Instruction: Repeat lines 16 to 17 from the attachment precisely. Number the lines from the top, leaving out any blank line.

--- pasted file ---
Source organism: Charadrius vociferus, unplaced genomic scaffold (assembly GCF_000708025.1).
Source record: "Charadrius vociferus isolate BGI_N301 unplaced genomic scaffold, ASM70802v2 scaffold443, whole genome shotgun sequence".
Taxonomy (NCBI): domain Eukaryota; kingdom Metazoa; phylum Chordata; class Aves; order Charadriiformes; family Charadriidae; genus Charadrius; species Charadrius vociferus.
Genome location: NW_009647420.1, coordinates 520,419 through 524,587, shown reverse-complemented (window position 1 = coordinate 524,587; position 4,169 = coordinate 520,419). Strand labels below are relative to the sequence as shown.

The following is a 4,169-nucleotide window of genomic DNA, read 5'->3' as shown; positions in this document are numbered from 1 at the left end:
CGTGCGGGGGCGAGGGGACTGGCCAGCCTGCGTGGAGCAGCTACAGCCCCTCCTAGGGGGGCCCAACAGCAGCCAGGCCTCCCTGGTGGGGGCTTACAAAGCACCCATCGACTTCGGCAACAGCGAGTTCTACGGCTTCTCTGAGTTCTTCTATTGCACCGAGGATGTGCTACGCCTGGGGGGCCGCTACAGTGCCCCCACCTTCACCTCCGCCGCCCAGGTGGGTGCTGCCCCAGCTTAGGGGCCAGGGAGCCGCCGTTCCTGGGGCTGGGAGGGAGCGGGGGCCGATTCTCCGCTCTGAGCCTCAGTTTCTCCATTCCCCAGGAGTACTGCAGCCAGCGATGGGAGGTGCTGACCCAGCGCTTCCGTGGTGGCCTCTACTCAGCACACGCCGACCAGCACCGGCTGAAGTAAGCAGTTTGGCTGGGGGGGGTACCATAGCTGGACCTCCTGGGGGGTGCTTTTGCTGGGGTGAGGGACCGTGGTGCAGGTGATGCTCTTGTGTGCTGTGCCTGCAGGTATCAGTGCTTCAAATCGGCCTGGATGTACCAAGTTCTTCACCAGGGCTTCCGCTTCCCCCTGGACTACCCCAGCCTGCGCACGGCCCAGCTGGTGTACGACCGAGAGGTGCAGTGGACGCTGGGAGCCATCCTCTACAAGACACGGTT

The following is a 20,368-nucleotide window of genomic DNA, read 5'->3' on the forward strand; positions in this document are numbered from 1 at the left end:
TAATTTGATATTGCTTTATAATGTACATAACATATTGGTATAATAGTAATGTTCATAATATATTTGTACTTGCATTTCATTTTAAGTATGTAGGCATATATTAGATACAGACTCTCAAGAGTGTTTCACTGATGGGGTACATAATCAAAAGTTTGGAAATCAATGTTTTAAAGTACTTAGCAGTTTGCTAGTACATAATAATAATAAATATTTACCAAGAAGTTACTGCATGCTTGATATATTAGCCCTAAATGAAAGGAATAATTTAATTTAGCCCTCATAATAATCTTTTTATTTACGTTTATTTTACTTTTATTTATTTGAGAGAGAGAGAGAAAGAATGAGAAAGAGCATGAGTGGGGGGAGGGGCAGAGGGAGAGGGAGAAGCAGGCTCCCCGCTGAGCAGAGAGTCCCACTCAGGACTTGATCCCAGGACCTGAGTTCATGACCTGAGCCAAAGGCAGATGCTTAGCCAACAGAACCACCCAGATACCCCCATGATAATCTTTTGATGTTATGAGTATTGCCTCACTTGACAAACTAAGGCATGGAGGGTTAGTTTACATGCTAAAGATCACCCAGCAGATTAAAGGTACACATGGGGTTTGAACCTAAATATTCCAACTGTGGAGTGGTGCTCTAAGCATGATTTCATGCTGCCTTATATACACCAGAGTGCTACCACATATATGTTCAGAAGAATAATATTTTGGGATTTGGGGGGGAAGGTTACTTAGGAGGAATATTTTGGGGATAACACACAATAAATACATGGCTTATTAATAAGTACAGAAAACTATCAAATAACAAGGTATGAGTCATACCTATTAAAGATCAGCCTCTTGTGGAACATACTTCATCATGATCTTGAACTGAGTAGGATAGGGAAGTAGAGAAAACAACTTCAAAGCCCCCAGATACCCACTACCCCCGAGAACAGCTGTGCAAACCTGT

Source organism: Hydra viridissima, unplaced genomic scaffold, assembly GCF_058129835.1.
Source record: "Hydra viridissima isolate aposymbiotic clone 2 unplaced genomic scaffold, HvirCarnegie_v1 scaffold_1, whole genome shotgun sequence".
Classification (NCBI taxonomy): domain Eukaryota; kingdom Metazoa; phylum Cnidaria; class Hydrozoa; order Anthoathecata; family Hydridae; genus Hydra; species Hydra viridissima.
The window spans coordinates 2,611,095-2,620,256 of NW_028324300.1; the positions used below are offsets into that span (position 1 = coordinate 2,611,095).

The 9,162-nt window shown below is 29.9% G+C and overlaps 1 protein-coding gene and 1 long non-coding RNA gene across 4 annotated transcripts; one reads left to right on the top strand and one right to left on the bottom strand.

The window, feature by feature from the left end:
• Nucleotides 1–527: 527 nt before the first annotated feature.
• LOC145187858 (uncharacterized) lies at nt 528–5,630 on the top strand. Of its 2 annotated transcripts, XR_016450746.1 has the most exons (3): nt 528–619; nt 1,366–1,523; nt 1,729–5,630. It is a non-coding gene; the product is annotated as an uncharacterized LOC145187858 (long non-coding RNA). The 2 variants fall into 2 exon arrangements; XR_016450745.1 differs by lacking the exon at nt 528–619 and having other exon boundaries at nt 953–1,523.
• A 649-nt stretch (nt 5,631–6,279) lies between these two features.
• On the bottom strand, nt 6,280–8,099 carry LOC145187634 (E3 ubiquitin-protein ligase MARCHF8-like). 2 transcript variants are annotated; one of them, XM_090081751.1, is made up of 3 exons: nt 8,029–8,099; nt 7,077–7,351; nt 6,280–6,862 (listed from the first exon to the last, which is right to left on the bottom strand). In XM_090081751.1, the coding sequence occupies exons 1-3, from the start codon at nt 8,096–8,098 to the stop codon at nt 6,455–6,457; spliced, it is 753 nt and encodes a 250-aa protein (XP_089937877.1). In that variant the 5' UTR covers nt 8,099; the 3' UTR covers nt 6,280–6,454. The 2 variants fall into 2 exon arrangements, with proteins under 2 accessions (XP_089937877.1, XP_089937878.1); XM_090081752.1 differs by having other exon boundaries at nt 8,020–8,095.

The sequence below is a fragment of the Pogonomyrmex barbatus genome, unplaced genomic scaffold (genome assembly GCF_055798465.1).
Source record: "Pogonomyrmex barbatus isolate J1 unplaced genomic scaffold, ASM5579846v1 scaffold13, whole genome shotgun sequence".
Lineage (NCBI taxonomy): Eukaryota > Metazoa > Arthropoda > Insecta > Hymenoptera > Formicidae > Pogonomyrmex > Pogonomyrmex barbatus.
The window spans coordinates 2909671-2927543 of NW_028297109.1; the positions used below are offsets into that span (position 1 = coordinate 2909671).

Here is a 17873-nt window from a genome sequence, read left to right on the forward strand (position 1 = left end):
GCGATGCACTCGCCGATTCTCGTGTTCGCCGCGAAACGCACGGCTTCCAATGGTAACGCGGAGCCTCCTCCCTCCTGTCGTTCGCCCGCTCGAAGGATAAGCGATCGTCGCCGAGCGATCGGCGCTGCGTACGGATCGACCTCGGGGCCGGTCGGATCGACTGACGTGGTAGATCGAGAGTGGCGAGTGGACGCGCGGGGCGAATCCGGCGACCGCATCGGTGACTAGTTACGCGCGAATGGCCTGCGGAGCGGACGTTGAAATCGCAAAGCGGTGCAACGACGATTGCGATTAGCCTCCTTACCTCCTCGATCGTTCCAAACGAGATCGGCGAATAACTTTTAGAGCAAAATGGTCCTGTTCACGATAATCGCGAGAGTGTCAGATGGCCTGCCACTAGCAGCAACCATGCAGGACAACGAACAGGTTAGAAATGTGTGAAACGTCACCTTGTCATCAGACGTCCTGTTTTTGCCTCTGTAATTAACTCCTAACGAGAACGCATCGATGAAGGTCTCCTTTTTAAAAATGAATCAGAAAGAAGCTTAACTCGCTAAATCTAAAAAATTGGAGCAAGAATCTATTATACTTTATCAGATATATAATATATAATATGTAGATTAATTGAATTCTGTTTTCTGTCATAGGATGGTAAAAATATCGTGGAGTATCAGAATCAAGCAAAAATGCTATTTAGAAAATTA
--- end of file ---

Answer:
• LOC145187858 (uncharacterized) lies at nt 528–5,630 on the top strand. Of its 2 annotated transcripts, XR_016450746.1 has the most exons (3): nt 528–619; nt 1,366–1,523; nt 1,729–5,630. It is a non-coding gene; the product is annotated as an uncharacterized LOC145187858 (long non-coding RNA). The 2 variants fall into 2 exon arrangements; XR_016450745.1 differs by lacking the exon at nt 528–619 and having other exon boundaries at nt 953–1,523.
• A 649-nt stretch (nt 5,631–6,279) lies between these two features.